Welcome to the world of Churnalism

Is journalism getting worse as reporters churn out more work faster to feed the hungry baby of the web?

Nick Davies believes the answer is yes, and has the documents to prove it.

In a recent column in the British newspaper the Guardian, Davies describes a study he had commissioned to investigate the issue. He writes:

I commissioned research from specialists at Cardiff University, who surveyed more than 2,000 UK news stories from the four quality dailies (Times, Telegraph, Guardian, Independent) and the Daily Mail. They found two striking things.

First, when they tried to trace the origins of their “facts”, they discovered that only 12% of the stories were wholly composed of material researched by reporters. With 8% of the stories, they just couldn’t be sure.

The remaining 80%, they found, were wholly, mainly or partially constructed from second-hand material, provided by news agencies and by the public relations industry.

Second, when they looked for evidence that these “facts” had been thoroughly checked, they found this was happening in only 12% of the stories.

His coinage to describe this kind of journalism: Churnalism.

In an interview with Heidi Dawley of Media Life, Davies elaborates: “Churnalism is the most important single example of the way in which commercialization has invaded and undermined newsrooms. . . .We had taken away from us our most precious working asset as a journalist, time.”

An arresting reality check for enthusiasts of “increased productivity” in newsrooms: What, precisely, is being produced?

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4 Comments on “Welcome to the world of Churnalism”

  1. John Kelly Says:

    I’ve been reading a lot about Davies’s book and hope to read it soon. Some of his facts are being questioned (the best deconstruction I’ve seen is here: http://adrianmonck.blogspot.com/2008/02/here-is-how-nick-summed-up-research-in.html ) but I’ve noticed some churnalism myself over here, of a sort you don’t often see in quality papers in the States. An example: http://voxford.blogspot.com/2008/02/media-monday-i-divorce-thee.html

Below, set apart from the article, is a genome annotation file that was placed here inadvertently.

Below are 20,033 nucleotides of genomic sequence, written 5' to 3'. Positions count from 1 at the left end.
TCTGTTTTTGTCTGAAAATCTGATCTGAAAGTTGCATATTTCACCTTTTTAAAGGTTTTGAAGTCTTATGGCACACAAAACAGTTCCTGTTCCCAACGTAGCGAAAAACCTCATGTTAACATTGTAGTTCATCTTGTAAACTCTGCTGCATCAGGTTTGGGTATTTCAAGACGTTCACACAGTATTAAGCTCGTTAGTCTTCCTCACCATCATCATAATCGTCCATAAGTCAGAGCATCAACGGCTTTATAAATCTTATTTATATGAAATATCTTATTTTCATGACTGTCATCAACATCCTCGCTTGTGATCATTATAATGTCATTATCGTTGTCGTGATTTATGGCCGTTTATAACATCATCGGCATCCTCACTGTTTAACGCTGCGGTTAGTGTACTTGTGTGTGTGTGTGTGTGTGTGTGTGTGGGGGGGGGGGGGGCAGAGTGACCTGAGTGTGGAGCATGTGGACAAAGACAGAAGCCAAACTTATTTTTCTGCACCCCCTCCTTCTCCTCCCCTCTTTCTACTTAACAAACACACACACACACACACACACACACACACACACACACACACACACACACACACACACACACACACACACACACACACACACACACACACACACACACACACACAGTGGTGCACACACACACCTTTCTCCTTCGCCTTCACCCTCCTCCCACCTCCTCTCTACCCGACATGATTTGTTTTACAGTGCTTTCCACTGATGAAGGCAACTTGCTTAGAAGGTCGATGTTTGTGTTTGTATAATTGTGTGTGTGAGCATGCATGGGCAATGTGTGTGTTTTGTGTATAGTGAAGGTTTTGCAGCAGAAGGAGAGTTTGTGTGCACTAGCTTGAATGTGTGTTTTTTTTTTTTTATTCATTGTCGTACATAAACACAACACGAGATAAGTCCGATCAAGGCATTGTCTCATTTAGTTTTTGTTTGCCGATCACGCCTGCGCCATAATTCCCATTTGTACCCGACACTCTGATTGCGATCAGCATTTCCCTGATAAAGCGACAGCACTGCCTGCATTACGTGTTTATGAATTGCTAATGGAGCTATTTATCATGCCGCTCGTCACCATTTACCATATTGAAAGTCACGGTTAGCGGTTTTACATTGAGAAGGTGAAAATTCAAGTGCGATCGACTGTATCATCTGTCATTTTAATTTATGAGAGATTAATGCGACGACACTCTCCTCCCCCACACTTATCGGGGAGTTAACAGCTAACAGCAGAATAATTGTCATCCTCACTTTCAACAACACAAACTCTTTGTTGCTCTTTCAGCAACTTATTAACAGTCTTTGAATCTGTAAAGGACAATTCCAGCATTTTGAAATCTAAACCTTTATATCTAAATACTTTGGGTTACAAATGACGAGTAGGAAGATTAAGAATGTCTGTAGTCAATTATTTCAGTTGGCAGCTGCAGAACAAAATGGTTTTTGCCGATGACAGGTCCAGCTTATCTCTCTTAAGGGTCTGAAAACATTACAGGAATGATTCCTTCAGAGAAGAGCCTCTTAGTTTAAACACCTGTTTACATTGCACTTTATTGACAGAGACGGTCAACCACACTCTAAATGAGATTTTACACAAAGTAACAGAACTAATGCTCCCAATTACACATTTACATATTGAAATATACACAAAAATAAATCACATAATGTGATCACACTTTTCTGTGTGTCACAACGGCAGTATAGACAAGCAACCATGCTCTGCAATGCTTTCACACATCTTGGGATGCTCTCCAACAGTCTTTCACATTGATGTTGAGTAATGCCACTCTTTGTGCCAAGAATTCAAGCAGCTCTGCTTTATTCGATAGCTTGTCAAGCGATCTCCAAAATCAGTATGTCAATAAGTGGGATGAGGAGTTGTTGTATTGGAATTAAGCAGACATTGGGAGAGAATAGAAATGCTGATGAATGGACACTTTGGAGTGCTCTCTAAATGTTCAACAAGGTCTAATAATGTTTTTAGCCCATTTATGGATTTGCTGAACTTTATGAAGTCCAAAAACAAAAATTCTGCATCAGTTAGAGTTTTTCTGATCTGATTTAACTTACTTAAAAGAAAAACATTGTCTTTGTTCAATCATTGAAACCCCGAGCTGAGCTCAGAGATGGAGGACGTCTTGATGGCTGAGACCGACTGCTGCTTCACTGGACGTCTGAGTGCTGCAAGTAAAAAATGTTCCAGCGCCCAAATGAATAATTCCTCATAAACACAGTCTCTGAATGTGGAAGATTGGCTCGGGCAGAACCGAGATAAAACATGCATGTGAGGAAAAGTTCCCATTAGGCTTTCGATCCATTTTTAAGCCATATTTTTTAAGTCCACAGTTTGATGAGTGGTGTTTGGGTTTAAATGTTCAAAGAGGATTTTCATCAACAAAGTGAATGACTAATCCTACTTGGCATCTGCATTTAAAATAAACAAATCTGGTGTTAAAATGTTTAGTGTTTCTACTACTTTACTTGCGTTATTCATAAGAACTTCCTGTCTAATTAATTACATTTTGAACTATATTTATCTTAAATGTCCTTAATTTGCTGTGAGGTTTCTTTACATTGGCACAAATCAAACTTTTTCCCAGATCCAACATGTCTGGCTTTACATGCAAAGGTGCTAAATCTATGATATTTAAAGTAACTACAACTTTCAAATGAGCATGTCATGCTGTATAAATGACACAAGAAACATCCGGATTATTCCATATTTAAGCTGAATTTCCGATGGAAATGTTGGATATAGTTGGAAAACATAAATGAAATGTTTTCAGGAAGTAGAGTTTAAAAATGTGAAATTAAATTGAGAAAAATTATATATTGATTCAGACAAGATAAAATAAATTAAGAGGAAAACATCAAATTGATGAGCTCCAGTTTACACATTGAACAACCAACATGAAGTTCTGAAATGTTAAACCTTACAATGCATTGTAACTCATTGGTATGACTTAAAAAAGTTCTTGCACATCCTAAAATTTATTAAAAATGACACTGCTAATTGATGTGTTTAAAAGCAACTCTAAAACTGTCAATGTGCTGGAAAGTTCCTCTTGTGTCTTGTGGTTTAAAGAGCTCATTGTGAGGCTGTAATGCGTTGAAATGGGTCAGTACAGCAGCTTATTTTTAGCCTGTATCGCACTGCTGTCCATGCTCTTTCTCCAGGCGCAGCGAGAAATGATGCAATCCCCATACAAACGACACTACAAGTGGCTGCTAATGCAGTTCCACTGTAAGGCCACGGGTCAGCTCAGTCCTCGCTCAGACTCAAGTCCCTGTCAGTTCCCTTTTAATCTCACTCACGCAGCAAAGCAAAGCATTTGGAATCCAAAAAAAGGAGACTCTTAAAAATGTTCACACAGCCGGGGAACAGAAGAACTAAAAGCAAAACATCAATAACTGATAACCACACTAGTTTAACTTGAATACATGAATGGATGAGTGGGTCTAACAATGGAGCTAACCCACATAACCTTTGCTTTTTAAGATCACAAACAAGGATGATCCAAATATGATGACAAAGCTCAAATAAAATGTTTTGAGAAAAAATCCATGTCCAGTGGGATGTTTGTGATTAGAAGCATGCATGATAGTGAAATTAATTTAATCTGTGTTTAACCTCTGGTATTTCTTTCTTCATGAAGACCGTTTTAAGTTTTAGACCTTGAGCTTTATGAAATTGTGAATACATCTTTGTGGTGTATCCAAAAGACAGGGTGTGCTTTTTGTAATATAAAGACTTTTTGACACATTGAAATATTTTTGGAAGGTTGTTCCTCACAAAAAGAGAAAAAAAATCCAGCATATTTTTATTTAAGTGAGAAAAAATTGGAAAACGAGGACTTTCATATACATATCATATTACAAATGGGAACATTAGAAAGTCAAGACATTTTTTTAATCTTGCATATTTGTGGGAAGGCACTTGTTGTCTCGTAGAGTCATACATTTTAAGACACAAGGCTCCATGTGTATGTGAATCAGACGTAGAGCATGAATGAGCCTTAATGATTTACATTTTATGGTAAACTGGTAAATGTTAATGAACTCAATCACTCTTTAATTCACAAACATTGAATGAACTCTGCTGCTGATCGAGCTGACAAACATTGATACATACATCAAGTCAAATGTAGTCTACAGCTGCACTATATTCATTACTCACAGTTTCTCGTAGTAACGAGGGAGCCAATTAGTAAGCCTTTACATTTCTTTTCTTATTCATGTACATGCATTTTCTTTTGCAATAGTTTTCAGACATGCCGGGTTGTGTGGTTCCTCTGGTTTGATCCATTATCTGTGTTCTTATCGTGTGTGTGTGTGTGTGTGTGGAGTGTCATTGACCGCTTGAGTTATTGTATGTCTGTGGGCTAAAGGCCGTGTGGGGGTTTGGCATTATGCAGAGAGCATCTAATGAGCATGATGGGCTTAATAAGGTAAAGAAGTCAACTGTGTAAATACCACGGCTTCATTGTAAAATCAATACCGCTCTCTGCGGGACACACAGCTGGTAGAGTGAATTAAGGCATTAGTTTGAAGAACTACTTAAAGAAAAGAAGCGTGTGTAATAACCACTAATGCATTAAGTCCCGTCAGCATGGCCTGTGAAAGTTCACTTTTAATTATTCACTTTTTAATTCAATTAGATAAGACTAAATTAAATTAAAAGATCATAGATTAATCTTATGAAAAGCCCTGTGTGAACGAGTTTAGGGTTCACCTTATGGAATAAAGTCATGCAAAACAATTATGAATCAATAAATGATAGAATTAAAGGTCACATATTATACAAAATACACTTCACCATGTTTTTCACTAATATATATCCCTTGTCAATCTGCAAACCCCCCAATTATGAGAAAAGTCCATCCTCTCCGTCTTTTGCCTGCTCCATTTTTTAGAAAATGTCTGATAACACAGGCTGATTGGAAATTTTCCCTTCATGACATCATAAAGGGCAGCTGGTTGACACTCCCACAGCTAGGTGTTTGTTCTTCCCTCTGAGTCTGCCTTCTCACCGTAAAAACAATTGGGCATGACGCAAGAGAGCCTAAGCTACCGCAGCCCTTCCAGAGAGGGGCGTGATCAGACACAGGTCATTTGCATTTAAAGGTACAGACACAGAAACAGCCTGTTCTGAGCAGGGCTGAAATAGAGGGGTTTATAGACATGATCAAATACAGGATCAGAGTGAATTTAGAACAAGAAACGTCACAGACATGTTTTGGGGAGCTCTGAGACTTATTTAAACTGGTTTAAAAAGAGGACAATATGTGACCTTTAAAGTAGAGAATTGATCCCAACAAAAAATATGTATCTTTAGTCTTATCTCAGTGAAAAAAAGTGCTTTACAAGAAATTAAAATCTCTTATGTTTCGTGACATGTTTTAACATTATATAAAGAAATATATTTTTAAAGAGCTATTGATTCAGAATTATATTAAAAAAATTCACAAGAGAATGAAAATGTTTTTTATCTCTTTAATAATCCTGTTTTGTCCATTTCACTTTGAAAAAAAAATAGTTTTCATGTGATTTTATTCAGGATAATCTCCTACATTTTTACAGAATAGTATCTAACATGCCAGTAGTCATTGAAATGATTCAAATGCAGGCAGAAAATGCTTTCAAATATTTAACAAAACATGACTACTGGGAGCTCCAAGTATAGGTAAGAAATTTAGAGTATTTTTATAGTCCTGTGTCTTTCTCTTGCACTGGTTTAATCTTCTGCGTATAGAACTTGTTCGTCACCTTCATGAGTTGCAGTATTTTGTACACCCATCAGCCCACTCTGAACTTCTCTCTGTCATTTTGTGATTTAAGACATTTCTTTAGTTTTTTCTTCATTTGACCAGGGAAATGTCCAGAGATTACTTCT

2. This sort of analysis would be a lot more convincing if it had a historical control. As presented here, it seems to rely on comparison to some half-imagined mythical past when news articles never involved input from PR people or second-hand material. I suspect a similar analysis of the British press from one or two decades earlier would prove most instructive.

    And on a closer look, this seems to be more or less what Adrian Monck is getting at.

  3. John Says:

    While I can’t confirm his opinion that journalists are simply regurgitating the information from other media outlets I’ve noticed that the world of blogs is rife with it – mine included. Isn’t that the point of the entire blogosphere? To reiterate what has already been written by 1000 other bloggers

  4. Craig Stoltz Says:

    John: That’s a great point. Makes me look back at my log of entries and feel an uncomfortable twinge of recognition. Think how the blogosphere would dry up if people didn’t just recirculate the work of others? We’d certainly have an easier time keeping up with our RSS feeds. . .


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